- Obama’s big misstep was tackling health care and not jobs. Almost 3 times as many respondents to polling cited jobs as the key issue over health care.
- Having a high disapproval rating hurts the introduction of issues – if “there’s that guy I don’t like” talking about an issue it turns voters off.
- 9.7% (the unemployment rate) is “the only number that matters” this cycle.
- “The political center does not mean moderates.” On a sliding scale of liberal to conservative, independent voters are far closer to the GOP than they are President Obama.
Finally, our annual awards for 2009 were given out and we were pleasantly surprised!
- Charles Carroll Award (Outstanding Republican Man) – Bob Ostrom
- Belva Lockwood Award (Outstanding Republican Woman) – Patt Parker
- Samuel Chase Award (Outstanding County) – Talbot County
- William Paca Award (Outstanding Republican Youth) – Matt Teffeau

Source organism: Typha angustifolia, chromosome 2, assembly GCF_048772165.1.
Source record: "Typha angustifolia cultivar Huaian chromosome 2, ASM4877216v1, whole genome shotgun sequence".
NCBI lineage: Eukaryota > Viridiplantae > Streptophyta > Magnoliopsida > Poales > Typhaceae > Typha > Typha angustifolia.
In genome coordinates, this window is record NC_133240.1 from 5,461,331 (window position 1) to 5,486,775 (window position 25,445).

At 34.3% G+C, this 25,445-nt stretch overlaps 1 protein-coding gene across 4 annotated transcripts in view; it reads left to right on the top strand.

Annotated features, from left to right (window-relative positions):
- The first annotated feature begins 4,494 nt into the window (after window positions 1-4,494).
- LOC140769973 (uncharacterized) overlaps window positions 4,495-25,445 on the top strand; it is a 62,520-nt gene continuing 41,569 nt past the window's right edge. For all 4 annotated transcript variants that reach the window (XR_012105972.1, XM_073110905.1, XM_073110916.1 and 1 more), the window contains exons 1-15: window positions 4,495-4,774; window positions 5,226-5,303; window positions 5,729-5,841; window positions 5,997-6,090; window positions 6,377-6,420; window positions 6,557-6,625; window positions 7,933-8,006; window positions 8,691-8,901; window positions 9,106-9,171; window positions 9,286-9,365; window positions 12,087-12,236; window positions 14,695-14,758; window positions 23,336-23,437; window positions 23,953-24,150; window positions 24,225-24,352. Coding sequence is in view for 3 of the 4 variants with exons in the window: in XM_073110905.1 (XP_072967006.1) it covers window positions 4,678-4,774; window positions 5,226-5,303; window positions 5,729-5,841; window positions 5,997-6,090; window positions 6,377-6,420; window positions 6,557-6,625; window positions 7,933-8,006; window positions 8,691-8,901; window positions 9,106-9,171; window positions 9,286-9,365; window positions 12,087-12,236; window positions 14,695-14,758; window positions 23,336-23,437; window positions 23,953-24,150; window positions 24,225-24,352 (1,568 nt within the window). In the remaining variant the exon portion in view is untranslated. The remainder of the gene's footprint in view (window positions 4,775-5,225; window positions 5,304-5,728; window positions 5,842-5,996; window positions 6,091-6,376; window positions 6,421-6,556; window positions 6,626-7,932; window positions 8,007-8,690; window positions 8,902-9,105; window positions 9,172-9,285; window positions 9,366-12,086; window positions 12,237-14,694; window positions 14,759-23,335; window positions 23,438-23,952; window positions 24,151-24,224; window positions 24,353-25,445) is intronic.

- Grassroots Activist of the Year – Katie James
- Aris Allen Award (Outstanding Voter Registration Effort) – Wicomico County
Obviously we won one award and as I recall we nominated Matt for his award for his work as head of the Salisbury University College Republicans. Here are the award winners with Chair Audrey Scott.
So I don’t have a completely bitter taste in my mouth for the event. It just looks like the work won’t stop on November 2nd – when I’m reelected to the Central Committee and after we beat the Democrats like a rented mule it will be time to push for much-needed reform for the MDGOP.